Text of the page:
After a thorough investigation, it was univocally decided that the provisions concerning spousal and parental consent, termination of parental rights if a child survives an abortion, and prohibition of saline amniocentesis were to dissent. As for consent issues, the court reasoned that the governmental authorities do not and should not have the capacity to delegate a veto power to anyone when it comes to a woman’s decisions in the first trimester. Thus, the panel of judges invalidated a broad portion of Missouri’s statute. However, a part of it was upheld, and namely, required recordkeeping and explicit informed consent, although women were no more obliged to provide explanations as to why they chose abortion.
Case 3. Hill v. Colorado (2000)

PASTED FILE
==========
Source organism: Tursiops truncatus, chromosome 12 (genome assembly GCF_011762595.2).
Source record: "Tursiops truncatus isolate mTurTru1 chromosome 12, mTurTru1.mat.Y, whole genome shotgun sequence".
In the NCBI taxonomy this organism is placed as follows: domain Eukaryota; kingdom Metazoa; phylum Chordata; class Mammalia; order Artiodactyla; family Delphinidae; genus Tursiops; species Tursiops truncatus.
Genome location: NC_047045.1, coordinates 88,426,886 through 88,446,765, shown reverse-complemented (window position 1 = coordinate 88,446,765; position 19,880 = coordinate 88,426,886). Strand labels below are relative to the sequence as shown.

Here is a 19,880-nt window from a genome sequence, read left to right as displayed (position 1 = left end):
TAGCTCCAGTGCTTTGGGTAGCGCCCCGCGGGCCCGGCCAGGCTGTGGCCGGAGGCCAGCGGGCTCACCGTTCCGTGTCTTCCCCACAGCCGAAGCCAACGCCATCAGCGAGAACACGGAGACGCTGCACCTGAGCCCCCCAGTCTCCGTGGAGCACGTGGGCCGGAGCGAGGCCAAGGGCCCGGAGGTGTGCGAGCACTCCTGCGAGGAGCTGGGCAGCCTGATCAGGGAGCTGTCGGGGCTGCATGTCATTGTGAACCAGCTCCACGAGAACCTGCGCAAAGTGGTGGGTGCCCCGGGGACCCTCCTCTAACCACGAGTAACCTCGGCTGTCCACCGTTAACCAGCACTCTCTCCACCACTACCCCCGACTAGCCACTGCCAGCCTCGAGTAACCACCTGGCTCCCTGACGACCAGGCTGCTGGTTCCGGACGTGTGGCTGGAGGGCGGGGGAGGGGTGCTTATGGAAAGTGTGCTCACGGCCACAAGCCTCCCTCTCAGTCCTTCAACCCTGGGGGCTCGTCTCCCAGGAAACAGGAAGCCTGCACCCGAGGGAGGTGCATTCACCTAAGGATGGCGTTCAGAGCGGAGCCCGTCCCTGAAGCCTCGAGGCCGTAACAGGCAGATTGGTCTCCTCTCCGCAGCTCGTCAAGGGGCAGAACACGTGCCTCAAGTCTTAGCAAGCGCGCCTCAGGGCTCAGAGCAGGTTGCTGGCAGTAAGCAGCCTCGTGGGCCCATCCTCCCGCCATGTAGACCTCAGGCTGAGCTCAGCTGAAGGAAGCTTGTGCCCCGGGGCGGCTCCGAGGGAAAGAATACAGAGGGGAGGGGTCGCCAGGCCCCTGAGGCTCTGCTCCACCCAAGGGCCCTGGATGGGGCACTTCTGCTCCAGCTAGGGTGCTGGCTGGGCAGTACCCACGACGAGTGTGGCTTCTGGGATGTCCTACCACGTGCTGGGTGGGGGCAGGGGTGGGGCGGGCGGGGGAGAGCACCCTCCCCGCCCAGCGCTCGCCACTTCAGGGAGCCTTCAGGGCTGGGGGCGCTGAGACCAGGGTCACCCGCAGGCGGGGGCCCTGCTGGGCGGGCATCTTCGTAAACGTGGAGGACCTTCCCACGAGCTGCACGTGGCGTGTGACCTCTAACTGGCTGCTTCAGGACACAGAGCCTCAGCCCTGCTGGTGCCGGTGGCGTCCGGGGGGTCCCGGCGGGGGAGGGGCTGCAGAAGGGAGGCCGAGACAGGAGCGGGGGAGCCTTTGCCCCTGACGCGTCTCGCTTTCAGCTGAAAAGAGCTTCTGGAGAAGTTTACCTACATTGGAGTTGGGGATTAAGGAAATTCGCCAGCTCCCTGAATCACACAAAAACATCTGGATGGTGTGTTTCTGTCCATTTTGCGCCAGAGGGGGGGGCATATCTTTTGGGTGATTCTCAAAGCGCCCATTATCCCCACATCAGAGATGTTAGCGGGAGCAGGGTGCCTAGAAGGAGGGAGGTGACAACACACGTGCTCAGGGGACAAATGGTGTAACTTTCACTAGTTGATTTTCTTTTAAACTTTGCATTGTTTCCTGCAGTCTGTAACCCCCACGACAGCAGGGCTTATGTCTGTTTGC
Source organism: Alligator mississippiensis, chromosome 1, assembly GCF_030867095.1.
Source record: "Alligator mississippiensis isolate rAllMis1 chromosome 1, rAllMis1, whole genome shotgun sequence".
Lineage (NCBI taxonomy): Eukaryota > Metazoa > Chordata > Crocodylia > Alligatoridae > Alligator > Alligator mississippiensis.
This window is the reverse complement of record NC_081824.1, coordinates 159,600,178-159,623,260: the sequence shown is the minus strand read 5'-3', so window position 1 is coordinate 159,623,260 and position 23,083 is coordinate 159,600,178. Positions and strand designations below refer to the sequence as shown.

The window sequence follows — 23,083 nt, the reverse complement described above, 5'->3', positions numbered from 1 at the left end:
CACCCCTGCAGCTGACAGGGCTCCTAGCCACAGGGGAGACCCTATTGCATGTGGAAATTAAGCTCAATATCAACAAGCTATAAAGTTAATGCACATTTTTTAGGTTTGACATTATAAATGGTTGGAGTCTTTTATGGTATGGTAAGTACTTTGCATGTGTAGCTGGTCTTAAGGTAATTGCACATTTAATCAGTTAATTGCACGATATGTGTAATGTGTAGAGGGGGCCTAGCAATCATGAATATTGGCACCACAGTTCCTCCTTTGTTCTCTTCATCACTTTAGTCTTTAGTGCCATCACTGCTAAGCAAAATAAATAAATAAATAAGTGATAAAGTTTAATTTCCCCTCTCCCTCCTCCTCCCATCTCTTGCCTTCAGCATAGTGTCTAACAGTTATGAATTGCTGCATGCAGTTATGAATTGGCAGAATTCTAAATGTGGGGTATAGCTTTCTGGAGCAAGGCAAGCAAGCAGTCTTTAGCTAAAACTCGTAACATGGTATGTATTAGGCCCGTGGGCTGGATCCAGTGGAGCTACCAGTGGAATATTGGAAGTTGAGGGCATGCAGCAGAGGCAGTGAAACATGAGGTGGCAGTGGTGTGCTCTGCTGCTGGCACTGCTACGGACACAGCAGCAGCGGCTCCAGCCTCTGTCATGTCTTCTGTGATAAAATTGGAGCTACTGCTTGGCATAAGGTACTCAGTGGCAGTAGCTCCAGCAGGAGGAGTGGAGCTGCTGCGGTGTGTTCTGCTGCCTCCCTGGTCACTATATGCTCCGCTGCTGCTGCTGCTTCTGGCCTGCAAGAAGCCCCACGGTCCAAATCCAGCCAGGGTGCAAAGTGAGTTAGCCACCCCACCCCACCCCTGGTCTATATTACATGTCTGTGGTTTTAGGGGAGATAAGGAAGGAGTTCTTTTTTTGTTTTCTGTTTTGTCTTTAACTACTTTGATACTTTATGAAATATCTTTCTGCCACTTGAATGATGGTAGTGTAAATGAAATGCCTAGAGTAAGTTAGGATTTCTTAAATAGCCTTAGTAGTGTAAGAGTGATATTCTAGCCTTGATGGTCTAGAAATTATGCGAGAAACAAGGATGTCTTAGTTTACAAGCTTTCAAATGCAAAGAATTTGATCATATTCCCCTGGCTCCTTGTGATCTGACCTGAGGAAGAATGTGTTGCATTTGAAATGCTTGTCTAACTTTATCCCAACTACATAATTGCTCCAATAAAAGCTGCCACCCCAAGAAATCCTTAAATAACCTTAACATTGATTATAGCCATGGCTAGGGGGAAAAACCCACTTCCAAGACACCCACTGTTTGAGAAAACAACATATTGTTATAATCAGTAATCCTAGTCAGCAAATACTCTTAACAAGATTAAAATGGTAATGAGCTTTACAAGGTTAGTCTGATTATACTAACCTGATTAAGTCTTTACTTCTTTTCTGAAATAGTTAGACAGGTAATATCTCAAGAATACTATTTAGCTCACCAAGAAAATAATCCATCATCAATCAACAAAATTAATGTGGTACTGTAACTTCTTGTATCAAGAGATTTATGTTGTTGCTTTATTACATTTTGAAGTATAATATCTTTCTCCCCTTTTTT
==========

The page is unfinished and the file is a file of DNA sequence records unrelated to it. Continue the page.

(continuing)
Despite the overall tendency toward a greater acceptance of abortion, American pro-life groups are still active in opposing this medical practice. Since the very start of the movement, in their pursuit of restrictions or even abolishment of abortion, the activists have infringed on citizens’ rights on numerous occasions. The protests have taken many forms one of which is so-called sidewalk counseling, in which pro-lifers approach individuals on their way to medical facilities, especially Planned Parenthood centers. Further, they practically force a conversation about the consequences and moral implications of abortion onto the said individuals, attempting to change their minds. One may rightfully point out that although the activists exercise their right to free speech under the First Amendment to the Constitution, in no way should they be blocking other people from entering a medical facility. If they do, the situation must be seen as a violation of their rights to liberty under the 14th Amendment.